A better explanation for this strange behavior, rather than genuine consumption by Hong Kongers, is smuggling across the border. A gray market large enough to distort data for Hong Kong (population: 7.3 million) would barely make a ripple among China's 1.4 billion-strong population.

One reason to risk the wrath of customs officials would be to circumvent the domestic shortages that have driven Chinese beef prices so high. There's also the daigou issue: Mainland Chinese consumers tend to prefer imported foreign goods because of their perceived higher quality. Hong Kongers' consumption of packaged baby food comes to a suspiciously high $396 a head, versus $28.20 in Singapore and $21.50 in the U.S.

5. Sweet Tooth

China imposes harsh restrictions on sugar imports to protect the domestic industry, with the nation's Ministry of Commerce on Monday levying an additional 45 percent duty on top of an existing 50 percent tariff.

Bitter Sweet
Prices of sugar on Chinese commodity markets are well above their global equivalents
Source: Bloomberg, Gadfly calculations

That helps explain prices on domestic commodity markets that run well ahead of those on global markets, but it's not been enough to stop a growing appetite for sweet stuff.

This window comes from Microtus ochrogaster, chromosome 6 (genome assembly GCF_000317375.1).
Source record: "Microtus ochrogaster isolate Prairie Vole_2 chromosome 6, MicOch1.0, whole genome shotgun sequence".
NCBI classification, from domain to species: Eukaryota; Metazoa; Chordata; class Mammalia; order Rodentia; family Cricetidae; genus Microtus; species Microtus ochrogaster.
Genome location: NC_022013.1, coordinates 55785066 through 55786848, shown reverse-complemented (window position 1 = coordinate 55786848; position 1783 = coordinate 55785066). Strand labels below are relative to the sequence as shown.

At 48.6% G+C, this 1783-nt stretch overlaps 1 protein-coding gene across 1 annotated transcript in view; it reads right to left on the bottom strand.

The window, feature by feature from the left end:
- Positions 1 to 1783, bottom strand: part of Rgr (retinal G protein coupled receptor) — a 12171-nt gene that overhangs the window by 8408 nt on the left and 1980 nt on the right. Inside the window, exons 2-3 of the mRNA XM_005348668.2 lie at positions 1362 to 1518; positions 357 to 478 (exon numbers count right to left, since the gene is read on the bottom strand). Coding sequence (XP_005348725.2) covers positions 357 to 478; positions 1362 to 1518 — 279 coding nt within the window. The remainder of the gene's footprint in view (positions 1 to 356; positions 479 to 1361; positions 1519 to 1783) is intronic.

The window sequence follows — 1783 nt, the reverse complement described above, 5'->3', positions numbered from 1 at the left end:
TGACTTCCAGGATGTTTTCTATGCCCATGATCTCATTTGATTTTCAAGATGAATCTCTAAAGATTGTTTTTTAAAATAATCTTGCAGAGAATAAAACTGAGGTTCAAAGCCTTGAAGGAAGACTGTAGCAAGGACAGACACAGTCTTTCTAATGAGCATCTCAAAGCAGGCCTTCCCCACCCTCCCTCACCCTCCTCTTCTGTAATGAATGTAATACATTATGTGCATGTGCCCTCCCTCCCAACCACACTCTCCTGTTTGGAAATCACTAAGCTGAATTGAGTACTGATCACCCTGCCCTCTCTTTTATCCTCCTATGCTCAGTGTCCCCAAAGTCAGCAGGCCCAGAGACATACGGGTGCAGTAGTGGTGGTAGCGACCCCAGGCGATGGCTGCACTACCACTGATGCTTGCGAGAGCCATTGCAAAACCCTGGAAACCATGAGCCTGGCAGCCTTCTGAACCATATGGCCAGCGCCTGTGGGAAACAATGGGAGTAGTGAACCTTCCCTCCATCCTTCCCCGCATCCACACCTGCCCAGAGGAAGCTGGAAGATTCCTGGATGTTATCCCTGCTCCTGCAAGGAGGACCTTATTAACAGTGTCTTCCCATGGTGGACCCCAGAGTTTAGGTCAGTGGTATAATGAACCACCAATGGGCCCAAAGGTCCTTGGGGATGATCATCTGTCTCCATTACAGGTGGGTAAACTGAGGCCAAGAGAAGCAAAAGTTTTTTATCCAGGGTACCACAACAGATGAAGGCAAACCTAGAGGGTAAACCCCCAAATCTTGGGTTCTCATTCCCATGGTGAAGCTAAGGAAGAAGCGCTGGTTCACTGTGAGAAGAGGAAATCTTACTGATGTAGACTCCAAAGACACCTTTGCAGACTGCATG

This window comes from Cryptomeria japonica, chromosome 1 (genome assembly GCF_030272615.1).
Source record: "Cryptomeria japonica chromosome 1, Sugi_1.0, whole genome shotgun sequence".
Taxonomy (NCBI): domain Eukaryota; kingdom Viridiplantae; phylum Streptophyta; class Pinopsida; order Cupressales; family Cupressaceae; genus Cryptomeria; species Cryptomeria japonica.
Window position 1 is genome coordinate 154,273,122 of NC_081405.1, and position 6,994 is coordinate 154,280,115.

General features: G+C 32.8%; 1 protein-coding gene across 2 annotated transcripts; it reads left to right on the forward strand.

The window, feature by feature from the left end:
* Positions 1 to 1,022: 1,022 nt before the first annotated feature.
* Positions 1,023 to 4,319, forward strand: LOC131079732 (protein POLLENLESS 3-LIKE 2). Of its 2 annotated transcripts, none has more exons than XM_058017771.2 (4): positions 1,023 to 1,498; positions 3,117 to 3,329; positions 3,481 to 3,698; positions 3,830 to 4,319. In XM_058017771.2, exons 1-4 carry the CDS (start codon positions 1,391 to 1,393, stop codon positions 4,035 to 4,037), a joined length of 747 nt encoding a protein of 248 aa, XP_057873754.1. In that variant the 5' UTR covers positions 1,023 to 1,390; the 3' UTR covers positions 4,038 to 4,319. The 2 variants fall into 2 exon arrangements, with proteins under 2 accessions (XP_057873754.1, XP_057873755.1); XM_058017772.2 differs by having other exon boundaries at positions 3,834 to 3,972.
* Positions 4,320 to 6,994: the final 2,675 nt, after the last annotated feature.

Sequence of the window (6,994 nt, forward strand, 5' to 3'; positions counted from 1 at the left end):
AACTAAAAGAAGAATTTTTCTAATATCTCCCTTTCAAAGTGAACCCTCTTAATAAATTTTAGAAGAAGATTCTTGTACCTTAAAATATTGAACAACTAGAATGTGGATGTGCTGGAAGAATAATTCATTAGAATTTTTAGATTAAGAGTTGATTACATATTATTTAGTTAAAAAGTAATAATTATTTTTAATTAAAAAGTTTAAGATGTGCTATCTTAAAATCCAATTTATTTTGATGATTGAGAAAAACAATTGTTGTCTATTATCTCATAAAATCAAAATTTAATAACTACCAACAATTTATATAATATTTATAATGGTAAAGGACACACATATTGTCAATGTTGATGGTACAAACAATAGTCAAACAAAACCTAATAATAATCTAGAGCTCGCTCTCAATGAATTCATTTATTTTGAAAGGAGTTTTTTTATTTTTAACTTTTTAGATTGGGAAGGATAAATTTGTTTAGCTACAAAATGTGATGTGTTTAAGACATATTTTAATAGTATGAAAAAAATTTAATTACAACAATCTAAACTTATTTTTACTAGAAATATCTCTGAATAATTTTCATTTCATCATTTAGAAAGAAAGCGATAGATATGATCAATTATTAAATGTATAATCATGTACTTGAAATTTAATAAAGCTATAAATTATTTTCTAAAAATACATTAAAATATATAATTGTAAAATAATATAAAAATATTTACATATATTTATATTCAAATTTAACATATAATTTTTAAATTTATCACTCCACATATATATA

Sugar High
Australians eat four times more sugar than the Chinese and Indians eat twice as much, but China has seen the fastest growth in per capita sugar consumption
Source: Bloomberg Intelligence

While sugar consumption in China was 12.7 kilograms per head in 2016, according to Bloomberg Intelligence, compared to 21.5 kilograms in India and 52 kilograms in Australia, it's grown by far the fastest of the three countries.

Read the Bloomberg News series:

Farming the World: China's Epic Race to Avoid a Food Crisis
China Spins a Global Food Web From Mozambique to Missouri

This column does not necessarily reflect the opinion of Bloomberg LP and its owners.

  1. The annual spikes on the chart coincide with Lunar New Year, when prices tend to rise along with celebratory consumption.

To contact the authors of this story:
David Fickling in Sydney at dfickling@bloomberg.net
Elaine He in London at ehe36@bloomberg.net

To contact the editor responsible for this story:
Katrina Nicholas at knicholas2@bloomberg.net